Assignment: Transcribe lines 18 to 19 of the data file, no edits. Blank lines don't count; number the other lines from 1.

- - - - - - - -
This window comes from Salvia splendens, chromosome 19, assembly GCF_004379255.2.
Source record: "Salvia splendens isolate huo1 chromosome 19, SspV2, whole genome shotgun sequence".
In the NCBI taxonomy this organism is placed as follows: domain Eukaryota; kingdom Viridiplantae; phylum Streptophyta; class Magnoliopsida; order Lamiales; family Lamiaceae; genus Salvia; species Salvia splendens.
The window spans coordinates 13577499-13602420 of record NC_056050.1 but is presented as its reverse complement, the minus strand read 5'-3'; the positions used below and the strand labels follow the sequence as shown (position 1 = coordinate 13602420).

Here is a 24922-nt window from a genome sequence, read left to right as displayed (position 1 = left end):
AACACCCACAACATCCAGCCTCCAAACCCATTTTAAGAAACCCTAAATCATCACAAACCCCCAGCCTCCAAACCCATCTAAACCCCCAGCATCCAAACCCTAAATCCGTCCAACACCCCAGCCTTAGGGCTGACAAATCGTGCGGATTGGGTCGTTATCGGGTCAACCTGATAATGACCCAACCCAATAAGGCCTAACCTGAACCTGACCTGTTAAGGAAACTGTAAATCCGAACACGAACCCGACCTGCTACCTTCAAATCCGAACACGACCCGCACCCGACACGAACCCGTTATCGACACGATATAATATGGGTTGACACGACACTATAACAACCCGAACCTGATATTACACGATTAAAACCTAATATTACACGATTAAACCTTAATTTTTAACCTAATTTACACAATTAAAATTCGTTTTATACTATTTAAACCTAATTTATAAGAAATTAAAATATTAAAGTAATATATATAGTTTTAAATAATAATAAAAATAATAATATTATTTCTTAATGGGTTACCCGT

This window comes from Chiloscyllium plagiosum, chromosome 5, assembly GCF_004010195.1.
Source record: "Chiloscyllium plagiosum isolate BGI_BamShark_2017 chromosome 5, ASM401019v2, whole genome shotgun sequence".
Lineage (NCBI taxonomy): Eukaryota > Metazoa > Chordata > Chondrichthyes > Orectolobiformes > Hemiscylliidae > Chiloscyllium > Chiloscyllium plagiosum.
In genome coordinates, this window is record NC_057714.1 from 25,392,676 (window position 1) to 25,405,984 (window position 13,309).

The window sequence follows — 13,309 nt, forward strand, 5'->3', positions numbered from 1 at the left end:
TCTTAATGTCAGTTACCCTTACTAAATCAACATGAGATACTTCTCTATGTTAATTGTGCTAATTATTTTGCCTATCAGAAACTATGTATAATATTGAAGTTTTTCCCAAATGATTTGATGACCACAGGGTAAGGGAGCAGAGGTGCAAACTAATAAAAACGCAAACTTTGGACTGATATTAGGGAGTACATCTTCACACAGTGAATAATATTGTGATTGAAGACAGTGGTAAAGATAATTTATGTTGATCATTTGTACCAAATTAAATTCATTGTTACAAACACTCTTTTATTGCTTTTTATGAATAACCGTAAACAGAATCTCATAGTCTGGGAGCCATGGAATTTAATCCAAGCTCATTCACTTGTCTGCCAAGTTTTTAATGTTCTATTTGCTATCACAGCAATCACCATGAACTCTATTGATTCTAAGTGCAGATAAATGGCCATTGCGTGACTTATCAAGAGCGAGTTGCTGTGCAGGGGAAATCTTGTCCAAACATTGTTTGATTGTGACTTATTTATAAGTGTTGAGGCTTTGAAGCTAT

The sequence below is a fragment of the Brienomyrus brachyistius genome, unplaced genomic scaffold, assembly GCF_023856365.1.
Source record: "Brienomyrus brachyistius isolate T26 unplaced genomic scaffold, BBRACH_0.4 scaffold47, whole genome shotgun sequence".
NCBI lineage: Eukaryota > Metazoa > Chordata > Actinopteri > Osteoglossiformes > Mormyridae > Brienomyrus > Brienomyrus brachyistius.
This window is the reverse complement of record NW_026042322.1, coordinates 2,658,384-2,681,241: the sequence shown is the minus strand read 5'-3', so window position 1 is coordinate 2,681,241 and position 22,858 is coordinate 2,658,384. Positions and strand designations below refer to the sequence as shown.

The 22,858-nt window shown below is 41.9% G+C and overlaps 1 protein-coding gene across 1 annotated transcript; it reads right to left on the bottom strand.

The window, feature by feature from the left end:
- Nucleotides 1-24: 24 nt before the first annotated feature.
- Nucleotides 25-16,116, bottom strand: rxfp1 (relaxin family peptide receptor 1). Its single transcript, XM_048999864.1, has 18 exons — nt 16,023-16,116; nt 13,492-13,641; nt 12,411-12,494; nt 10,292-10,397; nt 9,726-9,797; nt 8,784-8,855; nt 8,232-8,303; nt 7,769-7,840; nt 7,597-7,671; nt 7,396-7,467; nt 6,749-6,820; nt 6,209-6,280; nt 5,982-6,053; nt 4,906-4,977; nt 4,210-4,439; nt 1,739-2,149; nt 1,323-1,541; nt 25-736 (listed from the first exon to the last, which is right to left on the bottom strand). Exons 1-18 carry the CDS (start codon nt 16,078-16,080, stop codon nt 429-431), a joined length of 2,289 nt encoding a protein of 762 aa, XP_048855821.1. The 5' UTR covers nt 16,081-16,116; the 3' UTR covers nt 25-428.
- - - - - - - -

The window, feature by feature from the left end:
- Nucleotides 1-24: 24 nt before the first annotated feature.